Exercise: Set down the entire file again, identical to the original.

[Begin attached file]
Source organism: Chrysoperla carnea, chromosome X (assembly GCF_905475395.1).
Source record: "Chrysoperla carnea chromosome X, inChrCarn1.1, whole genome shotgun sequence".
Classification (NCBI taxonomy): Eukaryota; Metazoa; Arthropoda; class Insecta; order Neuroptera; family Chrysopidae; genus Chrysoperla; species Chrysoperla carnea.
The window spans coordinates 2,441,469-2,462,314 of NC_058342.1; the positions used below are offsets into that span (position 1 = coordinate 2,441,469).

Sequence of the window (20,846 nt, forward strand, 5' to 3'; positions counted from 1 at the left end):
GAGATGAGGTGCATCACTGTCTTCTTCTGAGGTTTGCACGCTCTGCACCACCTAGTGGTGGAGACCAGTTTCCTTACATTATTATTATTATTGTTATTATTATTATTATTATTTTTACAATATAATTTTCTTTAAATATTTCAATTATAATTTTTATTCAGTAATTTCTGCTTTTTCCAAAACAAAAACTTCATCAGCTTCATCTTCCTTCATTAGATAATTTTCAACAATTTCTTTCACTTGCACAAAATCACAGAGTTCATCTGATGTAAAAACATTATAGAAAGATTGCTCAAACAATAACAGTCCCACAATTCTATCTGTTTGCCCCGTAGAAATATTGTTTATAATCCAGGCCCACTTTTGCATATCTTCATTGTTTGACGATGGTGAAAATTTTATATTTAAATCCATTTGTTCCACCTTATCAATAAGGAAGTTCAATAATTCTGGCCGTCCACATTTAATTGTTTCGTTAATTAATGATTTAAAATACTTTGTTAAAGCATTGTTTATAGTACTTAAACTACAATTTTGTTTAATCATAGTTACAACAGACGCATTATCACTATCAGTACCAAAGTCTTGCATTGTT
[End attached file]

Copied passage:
Source organism: Chrysoperla carnea, chromosome X (assembly GCF_905475395.1).
Source record: "Chrysoperla carnea chromosome X, inChrCarn1.1, whole genome shotgun sequence".
Classification (NCBI taxonomy): Eukaryota; Metazoa; Arthropoda; class Insecta; order Neuroptera; family Chrysopidae; genus Chrysoperla; species Chrysoperla carnea.
The window spans coordinates 2,441,469-2,462,314 of NC_058342.1; the positions used below are offsets into that span (position 1 = coordinate 2,441,469).

Sequence of the window (20,846 nt, forward strand, 5' to 3'; positions counted from 1 at the left end):
GAGATGAGGTGCATCACTGTCTTCTTCTGAGGTTTGCACGCTCTGCACCACCTAGTGGTGGAGACCAGTTTCCTTACATTATTATTATTATTGTTATTATTATTATTATTATTTTTACAATATAATTTTCTTTAAATATTTCAATTATAATTTTTATTCAGTAATTTCTGCTTTTTCCAAAACAAAAACTTCATCAGCTTCATCTTCCTTCATTAGATAATTTTCAACAATTTCTTTCACTTGCACAAAATCACAGAGTTCATCTGATGTAAAAACATTATAGAAAGATTGCTCAAACAATAACAGTCCCACAATTCTATCTGTTTGCCCCGTAGAAATATTGTTTATAATCCAGGCCCACTTTTGCATATCTTCATTGTTTGACGATGGTGAAAATTTTATATTTAAATCCATTTGTTCCACCTTATCAATAAGGAAGTTCAATAATTCTGGCCGTCCACATTTAATTGTTTCGTTAATTAATGATTTAAAATACTTTGTTAAAGCATTGTTTATAGTACTTAAACTACAATTTTGTTTAATCATAGTTACAACAGACGCATTATCACTATCAGTACCAAAGTCTTGCATTGTT